We've had to shore up and make safe the bits that aren't safe, such as where the scaffolding is.
I'd like to think we can get the main structure up
so that we can start fittings and electrics, et cetera, inside
-under a dry roof within a new structure within a year.
So, who's actually going to do the work?
Two builders in particular I've used... We've worked on a number of developments locally.
They'll be doing most of the work, but we'll be bringing in all sorts of different tradespeople,
even the local farmer with his tractor might show up during the demolition.
It's going to be a community project. People have said they'd love to get involved.
Great. Congratulations. Good luck with it.
We really look forward to seeing how you get on.
Gerry's obviously got some ambitious plans for this place,
but it seems like he's got the whole community behind him.
Turning this into four houses, I think, makes good financial sense.
Still, you shouldn't underestimate the work involved in a project like this.
So, how is he going to get on? You can find out later in the show.
Time has been impatient as ever. Have our buyers kept to their promises?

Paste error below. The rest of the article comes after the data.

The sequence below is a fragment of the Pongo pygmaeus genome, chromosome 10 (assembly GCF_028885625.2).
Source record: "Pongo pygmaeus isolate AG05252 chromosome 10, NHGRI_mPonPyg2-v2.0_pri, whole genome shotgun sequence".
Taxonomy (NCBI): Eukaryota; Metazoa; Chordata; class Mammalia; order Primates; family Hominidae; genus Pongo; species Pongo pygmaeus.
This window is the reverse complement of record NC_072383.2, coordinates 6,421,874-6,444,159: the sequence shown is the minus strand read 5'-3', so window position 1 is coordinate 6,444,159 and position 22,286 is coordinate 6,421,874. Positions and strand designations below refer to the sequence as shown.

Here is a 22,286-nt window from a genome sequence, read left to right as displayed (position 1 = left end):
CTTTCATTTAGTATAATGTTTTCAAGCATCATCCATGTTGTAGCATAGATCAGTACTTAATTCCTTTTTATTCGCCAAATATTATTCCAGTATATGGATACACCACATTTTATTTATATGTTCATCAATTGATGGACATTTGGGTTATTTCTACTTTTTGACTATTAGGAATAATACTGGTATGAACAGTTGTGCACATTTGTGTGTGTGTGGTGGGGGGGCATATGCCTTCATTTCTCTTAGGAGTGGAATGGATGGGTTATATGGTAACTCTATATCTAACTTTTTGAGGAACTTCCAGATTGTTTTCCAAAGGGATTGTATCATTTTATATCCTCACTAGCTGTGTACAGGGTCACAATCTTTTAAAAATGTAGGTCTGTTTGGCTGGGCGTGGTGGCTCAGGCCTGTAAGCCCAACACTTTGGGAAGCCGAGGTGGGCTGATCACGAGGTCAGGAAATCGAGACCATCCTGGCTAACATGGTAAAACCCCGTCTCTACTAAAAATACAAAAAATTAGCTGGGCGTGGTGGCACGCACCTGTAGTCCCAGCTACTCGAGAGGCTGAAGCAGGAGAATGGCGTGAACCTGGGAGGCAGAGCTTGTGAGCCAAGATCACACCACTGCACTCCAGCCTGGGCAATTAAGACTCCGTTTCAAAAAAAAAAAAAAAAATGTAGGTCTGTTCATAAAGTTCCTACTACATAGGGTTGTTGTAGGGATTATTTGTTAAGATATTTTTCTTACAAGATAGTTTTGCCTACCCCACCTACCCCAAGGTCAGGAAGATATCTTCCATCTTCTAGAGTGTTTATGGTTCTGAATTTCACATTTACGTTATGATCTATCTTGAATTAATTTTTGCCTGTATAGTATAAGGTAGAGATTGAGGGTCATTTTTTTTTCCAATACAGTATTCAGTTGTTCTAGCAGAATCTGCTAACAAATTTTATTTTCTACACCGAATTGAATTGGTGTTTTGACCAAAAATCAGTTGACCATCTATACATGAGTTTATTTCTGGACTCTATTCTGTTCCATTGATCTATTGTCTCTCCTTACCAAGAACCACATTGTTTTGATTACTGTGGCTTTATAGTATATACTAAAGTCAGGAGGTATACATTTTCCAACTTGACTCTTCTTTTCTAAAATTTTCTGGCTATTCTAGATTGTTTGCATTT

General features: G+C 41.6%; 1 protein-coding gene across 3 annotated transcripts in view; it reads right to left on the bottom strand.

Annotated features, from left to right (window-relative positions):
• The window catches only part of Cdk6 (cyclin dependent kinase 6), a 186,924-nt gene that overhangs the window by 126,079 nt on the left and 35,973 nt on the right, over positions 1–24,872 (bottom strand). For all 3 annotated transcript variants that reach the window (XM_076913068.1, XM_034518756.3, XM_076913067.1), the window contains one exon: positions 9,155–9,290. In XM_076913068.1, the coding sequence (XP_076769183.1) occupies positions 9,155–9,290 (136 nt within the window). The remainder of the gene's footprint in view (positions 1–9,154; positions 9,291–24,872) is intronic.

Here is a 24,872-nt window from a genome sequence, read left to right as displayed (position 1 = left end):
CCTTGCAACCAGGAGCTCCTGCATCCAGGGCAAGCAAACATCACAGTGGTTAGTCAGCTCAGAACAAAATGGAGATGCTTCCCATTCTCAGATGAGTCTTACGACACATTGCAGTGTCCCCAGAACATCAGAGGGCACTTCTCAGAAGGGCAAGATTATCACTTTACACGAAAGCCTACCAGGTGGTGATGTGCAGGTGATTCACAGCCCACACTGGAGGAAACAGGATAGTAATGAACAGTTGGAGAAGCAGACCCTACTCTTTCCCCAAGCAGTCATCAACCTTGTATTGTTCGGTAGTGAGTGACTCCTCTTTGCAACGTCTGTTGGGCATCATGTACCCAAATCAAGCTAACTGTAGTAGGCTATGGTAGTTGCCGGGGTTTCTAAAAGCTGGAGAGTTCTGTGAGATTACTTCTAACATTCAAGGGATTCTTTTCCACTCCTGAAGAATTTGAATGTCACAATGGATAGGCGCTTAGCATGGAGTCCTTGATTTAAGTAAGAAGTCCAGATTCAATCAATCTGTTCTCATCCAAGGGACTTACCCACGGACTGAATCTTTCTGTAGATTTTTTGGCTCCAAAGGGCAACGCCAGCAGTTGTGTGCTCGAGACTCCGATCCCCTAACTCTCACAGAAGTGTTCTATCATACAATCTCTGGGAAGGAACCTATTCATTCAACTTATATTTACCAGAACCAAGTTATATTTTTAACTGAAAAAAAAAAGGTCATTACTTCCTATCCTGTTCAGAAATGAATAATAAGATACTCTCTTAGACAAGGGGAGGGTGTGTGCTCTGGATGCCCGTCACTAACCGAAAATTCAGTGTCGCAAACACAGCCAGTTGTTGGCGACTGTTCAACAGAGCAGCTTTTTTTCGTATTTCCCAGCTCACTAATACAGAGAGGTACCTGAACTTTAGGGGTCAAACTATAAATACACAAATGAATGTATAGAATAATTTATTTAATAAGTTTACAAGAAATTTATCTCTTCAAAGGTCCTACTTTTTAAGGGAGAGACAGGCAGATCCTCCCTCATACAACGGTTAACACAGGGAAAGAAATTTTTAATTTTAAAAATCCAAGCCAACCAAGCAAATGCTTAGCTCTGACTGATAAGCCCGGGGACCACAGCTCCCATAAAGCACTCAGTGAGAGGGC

Yes, have all those plans been carried out?
Has the work been done? Let's go back and find out.
So, it's back to Walworth in South London now where Rizvan who works in the telecoms sector,
bought this one-bedroom, top-floor flat for 192,000.
With some lovely original features, it just looked in need of updating and decorating.
But Rizvan was also considering extending into the loft
although he needed to negotiate with the council
as they had the freehold and control of the roof space.
We're still trying to get answers from the council.
Hopefully, within a week or so, I should be in a position
to find out whether I can have usability of the loft.
He wanted a quick turnaround on this project
as he was keen to get it on the market as soon as possible.
We've returned just over one month later to see how he got on.
Well, it looks like the quick renovation job that Rizvan was after.
Everything appears finished and there has been a total freshening up of the place.
The bathroom has a new suite installed and is totally retiled.
Next on the menu must be the kitchen.
We've put in nice, neutral-coloured cabinets in here.
We've put in some nice, flashy tiles which were chosen by my wife.
We've put in a new cooker and oven with a hob and extractor fan.
We put in a nice, decent sink in here.
I think the costs which we managed to save was with the boiler.